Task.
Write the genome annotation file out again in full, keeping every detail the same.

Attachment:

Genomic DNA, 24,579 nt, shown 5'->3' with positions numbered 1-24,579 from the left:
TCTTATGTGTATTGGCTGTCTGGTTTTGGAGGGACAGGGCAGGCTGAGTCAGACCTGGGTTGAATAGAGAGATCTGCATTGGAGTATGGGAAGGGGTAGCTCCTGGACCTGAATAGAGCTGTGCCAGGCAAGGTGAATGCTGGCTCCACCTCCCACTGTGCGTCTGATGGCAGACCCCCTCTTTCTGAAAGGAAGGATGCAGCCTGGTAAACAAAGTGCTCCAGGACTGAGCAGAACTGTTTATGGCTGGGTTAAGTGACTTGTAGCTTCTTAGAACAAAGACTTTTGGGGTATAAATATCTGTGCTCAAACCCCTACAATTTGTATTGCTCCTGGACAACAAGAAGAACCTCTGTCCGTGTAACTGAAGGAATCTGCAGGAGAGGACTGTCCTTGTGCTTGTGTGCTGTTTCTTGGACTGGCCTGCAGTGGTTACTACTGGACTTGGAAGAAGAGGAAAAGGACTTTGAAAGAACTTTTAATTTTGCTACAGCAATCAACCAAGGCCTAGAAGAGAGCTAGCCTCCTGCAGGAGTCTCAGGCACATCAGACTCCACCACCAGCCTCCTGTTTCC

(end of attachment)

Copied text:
Genomic DNA, 24,579 nt, shown 5'->3' with positions numbered 1-24,579 from the left:
TCTTATGTGTATTGGCTGTCTGGTTTTGGAGGGACAGGGCAGGCTGAGTCAGACCTGGGTTGAATAGAGAGATCTGCATTGGAGTATGGGAAGGGGTAGCTCCTGGACCTGAATAGAGCTGTGCCAGGCAAGGTGAATGCTGGCTCCACCTCCCACTGTGCGTCTGATGGCAGACCCCCTCTTTCTGAAAGGAAGGATGCAGCCTGGTAAACAAAGTGCTCCAGGACTGAGCAGAACTGTTTATGGCTGGGTTAAGTGACTTGTAGCTTCTTAGAACAAAGACTTTTGGGGTATAAATATCTGTGCTCAAACCCCTACAATTTGTATTGCTCCTGGACAACAAGAAGAACCTCTGTCCGTGTAACTGAAGGAATCTGCAGGAGAGGACTGTCCTTGTGCTTGTGTGCTGTTTCTTGGACTGGCCTGCAGTGGTTACTACTGGACTTGGAAGAAGAGGAAAAGGACTTTGAAAGAACTTTTAATTTTGCTACAGCAATCAACCAAGGCCTAGAAGAGAGCTAGCCTCCTGCAGGAGTCTCAGGCACATCAGACTCCACCACCAGCCTCCTGTTTCC